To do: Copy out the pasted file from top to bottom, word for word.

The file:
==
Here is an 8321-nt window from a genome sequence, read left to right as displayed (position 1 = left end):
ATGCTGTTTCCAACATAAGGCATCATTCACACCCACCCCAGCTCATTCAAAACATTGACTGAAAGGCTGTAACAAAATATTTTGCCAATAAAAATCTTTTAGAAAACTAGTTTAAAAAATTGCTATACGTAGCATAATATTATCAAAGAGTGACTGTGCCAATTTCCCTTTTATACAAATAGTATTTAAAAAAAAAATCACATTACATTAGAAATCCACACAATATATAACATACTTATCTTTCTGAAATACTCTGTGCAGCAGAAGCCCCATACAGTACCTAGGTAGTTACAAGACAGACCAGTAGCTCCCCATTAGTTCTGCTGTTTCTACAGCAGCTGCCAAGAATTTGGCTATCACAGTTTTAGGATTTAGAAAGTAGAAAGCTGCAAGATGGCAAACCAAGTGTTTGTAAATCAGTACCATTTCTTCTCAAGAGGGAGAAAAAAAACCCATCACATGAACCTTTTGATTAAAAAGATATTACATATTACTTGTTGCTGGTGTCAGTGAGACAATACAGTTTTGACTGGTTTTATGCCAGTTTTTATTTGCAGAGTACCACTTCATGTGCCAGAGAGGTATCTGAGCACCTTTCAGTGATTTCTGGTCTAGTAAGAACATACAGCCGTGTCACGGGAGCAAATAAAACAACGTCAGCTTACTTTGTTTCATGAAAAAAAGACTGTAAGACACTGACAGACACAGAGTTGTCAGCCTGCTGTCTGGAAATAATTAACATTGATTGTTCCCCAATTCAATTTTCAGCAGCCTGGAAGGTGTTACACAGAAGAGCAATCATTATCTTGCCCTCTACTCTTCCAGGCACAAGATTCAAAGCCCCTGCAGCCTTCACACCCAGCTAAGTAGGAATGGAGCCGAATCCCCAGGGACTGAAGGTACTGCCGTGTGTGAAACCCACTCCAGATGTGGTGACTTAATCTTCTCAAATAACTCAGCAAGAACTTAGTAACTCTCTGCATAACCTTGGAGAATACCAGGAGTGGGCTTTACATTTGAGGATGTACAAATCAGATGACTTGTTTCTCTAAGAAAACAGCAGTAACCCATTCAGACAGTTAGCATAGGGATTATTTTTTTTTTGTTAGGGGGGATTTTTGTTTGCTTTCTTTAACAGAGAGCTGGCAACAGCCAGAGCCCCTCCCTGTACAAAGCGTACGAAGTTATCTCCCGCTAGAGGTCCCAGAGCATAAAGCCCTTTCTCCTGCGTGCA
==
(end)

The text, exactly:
Here is an 8321-nt window from a genome sequence, read left to right as displayed (position 1 = left end):
ATGCTGTTTCCAACATAAGGCATCATTCACACCCACCCCAGCTCATTCAAAACATTGACTGAAAGGCTGTAACAAAATATTTTGCCAATAAAAATCTTTTAGAAAACTAGTTTAAAAAATTGCTATACGTAGCATAATATTATCAAAGAGTGACTGTGCCAATTTCCCTTTTATACAAATAGTATTTAAAAAAAAAATCACATTACATTAGAAATCCACACAATATATAACATACTTATCTTTCTGAAATACTCTGTGCAGCAGAAGCCCCATACAGTACCTAGGTAGTTACAAGACAGACCAGTAGCTCCCCATTAGTTCTGCTGTTTCTACAGCAGCTGCCAAGAATTTGGCTATCACAGTTTTAGGATTTAGAAAGTAGAAAGCTGCAAGATGGCAAACCAAGTGTTTGTAAATCAGTACCATTTCTTCTCAAGAGGGAGAAAAAAAACCCATCACATGAACCTTTTGATTAAAAAGATATTACATATTACTTGTTGCTGGTGTCAGTGAGACAATACAGTTTTGACTGGTTTTATGCCAGTTTTTATTTGCAGAGTACCACTTCATGTGCCAGAGAGGTATCTGAGCACCTTTCAGTGATTTCTGGTCTAGTAAGAACATACAGCCGTGTCACGGGAGCAAATAAAACAACGTCAGCTTACTTTGTTTCATGAAAAAAAGACTGTAAGACACTGACAGACACAGAGTTGTCAGCCTGCTGTCTGGAAATAATTAACATTGATTGTTCCCCAATTCAATTTTCAGCAGCCTGGAAGGTGTTACACAGAAGAGCAATCATTATCTTGCCCTCTACTCTTCCAGGCACAAGATTCAAAGCCCCTGCAGCCTTCACACCCAGCTAAGTAGGAATGGAGCCGAATCCCCAGGGACTGAAGGTACTGCCGTGTGTGAAACCCACTCCAGATGTGGTGACTTAATCTTCTCAAATAACTCAGCAAGAACTTAGTAACTCTCTGCATAACCTTGGAGAATACCAGGAGTGGGCTTTACATTTGAGGATGTACAAATCAGATGACTTGTTTCTCTAAGAAAACAGCAGTAACCCATTCAGACAGTTAGCATAGGGATTATTTTTTTTTTGTTAGGGGGGATTTTTGTTTGCTTTCTTTAACAGAGAGCTGGCAACAGCCAGAGCCCCTCCCTGTACAAAGCGTACGAAGTTATCTCCCGCTAGAGGTCCCAGAGCATAAAGCCCTTTCTCCTGCGTGCA